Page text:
According to the European Monitoring Center for Drugs and Drug Addiction’s 2016 European Drug Report, marijuana is the most widely used illegal substance in Europe, accounting for 38 per cent of the continent’s drug market.
The report also stated that an estimated 7.43 million Europeans, or about 1 per cent use cannabis on a daily basis, while 22.1 million individuals have used it in the past year, and 83.2 million people have used it at one point in their life.
However, you may be wondering which countries are the largest consumers of weed. Here are the top marijuana-smoking countries in Europe, according to the 2016 EMCDDA report:
France is at the top spot, with 40.9 per cent of its adult population having used weed within their lifetime. Interestingly, the country has very restrictive policies regarding cannabis, which means that possession, sale, transportation, and manufacture of weed and weed-related products are illegal in the country. However, authorities rarely prosecute when only small quantities of weed are involved, provided you can prove that you have no links to trafficking or production of the substance.
Denmark ranks second-highest in terms of cannabis use, with 35.6 per cent of its adult population having used the substance. Imagine, that’s more than 1 in every 3 people! Like France, Denmark also has very restrictive marijuana policies in place. However, police authorities are relaxed and their focus is mainly on traffickers, not on users.
Italy is third with 31.9 per cent. It is still illegal to sell, manufacture, and transport the substance, but possession of weed has been decriminalized and personal consumption is widely tolerated.
About 30.4 per cent of Spanish adults have used weed within their lifetime, making Spain top 4 in the list. The country, however, is considered progressive when it comes to their policies on marijuana. Possession and cultivation of marijuana is legal and transportation has been decriminalized. Sale of cannabis, however, is still an illegal activity.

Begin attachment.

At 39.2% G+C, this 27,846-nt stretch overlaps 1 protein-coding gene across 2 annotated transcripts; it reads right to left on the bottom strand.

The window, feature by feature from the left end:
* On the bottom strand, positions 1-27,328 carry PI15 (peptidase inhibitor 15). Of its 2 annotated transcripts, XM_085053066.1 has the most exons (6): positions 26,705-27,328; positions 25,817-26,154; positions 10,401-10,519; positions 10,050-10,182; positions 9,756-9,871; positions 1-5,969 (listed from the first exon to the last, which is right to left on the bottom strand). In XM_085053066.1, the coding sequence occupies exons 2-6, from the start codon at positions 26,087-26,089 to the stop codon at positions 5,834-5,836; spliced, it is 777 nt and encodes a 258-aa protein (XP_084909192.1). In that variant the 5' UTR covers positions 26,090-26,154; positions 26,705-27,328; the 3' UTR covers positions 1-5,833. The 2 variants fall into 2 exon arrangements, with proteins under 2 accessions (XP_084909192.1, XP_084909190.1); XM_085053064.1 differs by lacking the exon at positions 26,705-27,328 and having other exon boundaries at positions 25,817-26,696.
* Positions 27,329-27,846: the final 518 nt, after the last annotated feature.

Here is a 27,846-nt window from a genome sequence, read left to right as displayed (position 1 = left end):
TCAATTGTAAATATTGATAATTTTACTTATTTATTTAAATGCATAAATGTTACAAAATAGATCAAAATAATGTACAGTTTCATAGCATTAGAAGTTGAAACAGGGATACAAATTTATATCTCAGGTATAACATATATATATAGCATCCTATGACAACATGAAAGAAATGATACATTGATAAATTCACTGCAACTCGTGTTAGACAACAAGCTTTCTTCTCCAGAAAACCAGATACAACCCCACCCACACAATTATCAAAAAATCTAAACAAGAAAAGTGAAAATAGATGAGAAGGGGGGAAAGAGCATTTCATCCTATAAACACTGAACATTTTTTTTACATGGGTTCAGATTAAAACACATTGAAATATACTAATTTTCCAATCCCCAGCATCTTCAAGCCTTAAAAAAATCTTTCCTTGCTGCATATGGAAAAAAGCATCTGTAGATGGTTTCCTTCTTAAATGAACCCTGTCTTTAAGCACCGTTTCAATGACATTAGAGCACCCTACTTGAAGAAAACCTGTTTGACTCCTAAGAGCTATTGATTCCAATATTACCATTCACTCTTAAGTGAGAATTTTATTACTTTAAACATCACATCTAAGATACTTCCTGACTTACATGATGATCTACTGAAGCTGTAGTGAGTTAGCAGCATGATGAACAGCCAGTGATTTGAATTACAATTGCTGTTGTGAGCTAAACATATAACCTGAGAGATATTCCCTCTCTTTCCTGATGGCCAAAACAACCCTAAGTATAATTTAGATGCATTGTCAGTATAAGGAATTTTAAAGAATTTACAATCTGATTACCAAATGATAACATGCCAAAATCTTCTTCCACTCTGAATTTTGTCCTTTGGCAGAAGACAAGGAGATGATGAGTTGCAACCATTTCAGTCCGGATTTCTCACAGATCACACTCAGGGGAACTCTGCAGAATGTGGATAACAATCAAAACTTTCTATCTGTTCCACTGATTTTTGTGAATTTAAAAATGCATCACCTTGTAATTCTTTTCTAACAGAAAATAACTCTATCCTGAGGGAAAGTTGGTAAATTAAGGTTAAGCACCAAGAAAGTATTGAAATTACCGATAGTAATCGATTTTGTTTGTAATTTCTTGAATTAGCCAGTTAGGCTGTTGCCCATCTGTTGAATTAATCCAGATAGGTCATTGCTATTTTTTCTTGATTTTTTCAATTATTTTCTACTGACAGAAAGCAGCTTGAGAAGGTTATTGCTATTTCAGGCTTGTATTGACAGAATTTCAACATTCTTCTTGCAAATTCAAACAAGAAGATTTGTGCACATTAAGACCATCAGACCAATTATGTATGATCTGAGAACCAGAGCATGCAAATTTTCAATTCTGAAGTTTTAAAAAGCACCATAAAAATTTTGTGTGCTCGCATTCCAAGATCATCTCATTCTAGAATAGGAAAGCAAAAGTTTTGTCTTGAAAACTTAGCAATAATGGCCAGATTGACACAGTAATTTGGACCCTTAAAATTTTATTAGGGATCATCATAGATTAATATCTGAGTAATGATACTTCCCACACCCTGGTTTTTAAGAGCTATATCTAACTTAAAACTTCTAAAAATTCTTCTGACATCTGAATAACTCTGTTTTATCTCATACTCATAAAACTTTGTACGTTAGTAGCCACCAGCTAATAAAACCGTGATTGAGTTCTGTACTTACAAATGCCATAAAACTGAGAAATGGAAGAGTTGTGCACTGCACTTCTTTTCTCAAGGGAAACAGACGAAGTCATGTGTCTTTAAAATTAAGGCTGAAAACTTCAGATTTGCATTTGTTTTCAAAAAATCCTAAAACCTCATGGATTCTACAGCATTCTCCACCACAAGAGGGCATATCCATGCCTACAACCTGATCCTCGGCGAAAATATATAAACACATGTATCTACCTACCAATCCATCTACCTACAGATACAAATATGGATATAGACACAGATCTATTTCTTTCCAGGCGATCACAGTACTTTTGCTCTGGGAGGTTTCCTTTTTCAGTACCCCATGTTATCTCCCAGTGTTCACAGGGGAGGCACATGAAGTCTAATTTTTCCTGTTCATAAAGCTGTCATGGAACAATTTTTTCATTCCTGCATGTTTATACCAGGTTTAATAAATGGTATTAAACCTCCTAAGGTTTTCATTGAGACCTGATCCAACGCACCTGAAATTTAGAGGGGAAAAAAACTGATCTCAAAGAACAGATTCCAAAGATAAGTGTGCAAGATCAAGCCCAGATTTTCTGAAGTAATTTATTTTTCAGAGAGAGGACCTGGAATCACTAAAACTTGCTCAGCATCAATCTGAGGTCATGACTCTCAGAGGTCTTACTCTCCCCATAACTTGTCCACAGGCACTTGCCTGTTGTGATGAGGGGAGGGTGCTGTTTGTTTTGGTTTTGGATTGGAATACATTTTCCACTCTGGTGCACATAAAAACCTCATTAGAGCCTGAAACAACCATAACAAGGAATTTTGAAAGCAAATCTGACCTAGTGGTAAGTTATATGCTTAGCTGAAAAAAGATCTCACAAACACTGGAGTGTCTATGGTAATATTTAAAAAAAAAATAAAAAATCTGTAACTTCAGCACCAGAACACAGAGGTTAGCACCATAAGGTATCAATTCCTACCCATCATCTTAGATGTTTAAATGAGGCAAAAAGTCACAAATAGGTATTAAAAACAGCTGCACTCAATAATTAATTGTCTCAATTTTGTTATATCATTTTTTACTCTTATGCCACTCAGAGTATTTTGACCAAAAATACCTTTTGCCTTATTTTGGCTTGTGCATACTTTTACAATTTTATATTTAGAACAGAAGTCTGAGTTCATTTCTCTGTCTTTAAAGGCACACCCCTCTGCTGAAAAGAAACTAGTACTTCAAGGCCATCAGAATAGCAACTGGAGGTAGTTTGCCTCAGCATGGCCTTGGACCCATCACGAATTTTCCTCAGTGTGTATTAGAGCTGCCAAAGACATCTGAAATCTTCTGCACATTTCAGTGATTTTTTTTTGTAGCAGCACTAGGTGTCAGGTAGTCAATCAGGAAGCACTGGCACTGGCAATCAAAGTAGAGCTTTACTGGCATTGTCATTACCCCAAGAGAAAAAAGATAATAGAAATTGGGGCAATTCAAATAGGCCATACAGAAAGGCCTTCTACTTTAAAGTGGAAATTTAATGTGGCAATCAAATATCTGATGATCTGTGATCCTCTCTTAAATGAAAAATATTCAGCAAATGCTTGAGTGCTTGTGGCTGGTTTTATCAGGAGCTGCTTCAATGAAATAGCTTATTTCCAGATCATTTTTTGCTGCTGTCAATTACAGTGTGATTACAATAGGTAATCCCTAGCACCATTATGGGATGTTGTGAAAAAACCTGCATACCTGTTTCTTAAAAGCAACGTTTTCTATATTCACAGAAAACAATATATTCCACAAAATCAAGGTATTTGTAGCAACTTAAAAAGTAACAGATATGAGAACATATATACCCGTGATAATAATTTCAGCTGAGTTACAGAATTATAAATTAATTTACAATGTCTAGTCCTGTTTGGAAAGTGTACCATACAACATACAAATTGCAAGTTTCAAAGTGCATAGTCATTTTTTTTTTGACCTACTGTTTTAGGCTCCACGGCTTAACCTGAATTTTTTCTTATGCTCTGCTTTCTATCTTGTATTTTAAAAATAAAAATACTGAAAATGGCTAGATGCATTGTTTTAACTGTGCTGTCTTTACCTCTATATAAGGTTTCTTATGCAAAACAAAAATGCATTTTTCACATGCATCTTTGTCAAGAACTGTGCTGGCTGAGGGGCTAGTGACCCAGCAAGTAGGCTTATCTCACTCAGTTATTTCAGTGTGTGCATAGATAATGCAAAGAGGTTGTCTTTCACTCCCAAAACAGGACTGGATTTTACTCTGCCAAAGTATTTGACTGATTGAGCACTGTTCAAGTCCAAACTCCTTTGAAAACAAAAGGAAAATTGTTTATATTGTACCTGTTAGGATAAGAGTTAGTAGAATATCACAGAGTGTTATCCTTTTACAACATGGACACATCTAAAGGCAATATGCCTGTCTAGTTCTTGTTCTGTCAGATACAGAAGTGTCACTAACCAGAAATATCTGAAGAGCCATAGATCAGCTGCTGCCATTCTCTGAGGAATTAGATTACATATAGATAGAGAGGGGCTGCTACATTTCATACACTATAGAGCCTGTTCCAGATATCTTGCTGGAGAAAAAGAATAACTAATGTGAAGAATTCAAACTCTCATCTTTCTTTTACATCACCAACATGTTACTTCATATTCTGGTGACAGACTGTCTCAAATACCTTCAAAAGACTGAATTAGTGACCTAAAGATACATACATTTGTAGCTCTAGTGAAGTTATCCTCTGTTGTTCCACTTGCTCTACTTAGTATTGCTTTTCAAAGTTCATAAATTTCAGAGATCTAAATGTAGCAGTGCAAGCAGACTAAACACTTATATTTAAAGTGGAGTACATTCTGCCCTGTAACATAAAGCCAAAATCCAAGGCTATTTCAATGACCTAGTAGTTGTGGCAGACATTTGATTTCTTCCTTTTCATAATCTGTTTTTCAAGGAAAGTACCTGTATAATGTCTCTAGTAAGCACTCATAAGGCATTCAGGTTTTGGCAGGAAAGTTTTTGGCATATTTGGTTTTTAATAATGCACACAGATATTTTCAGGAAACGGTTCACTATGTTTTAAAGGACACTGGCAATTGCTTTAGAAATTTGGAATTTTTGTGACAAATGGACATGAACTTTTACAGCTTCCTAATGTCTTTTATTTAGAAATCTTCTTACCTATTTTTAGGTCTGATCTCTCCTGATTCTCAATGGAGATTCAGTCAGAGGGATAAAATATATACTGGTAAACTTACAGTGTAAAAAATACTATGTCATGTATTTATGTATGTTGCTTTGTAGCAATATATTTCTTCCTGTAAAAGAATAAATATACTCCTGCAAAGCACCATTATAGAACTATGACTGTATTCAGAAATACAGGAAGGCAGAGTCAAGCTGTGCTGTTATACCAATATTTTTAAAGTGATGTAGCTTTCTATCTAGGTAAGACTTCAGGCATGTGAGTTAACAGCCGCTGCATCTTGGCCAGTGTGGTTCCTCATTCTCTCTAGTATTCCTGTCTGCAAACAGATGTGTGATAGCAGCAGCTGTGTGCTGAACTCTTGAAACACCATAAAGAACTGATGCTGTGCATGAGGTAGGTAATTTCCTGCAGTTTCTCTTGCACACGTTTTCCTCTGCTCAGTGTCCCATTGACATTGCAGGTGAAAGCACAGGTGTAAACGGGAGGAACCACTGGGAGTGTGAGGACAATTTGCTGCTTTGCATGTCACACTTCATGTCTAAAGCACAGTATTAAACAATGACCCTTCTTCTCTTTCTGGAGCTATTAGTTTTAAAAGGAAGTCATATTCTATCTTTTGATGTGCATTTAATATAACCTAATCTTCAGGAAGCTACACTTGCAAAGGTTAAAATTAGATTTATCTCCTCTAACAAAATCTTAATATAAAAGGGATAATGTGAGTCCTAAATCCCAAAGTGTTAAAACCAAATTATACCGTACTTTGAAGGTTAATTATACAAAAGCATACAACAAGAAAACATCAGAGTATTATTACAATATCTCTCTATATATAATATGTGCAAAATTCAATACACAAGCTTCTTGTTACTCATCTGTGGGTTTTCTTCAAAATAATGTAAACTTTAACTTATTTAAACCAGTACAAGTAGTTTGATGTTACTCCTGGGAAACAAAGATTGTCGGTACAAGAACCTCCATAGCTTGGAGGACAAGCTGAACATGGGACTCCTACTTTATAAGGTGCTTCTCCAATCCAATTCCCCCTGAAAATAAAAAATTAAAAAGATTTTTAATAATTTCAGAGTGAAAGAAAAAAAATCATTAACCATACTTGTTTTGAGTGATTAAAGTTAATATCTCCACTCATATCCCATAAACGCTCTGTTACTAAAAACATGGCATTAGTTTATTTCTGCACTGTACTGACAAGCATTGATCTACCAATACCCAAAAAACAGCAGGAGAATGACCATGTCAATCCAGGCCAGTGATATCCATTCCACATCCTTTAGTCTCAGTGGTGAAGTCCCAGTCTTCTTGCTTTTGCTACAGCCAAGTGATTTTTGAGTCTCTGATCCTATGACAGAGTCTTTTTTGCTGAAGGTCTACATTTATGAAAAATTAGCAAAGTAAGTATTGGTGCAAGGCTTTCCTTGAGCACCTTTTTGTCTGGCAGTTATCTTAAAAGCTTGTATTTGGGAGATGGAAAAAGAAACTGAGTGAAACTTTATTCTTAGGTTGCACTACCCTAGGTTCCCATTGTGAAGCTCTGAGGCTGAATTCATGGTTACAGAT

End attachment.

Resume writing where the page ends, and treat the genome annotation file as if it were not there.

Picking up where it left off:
5. United Kingdom
In the UK, 29.2 per cent of adults have reportedly used weed at least once in their life. Cannabis is generally illegal here, but it is classified with very low penalty.
6. Czech Republic
Czech Republic has a 28.7 per cent score. The country has relaxed possession laws, cultivation and transportation have been decriminalized, and sale is allowed for medical purposes.
Ireland has a 25.3 per cent user rate. While weed is generally illegal, the substance has been removed from all other scheduled drugs. The country also implements a three-strike law for offenders.
The Netherlands scored 24.1 per cent. It is also considered progressive when it comes to its cannabis policies. Possession is legal and sale is allowed in coffee shops.
Germany is 9th with 23.1 per cent. Cannabis is generally illegal, but possession is allowed for personal use only up to 15 grams.
A little less than 22.0 per cent of Norwegians use or have used marijuana. The substance is illegal in the country.
These statistics are, of course, not 100 per cent accurate considering that marijuana is still illegal in many European countries. The numbers have been gathered using different methods, and for a lot of people in a lot of these countries, admitting to using weed is the same as admitting to a crime. So the report could very well be an understatement of actual marijuana use.
Moreover, with the report, it is made quite clear how very little legal policies affect the rates of actual cannabis use. France being on top of the list proves that anti-marijuana legislation does not really mean a lesser number of cannabis users.
With more and more European countries now moving towards the legalisation of marijuana use, we could expect to see these numbers and rankings change.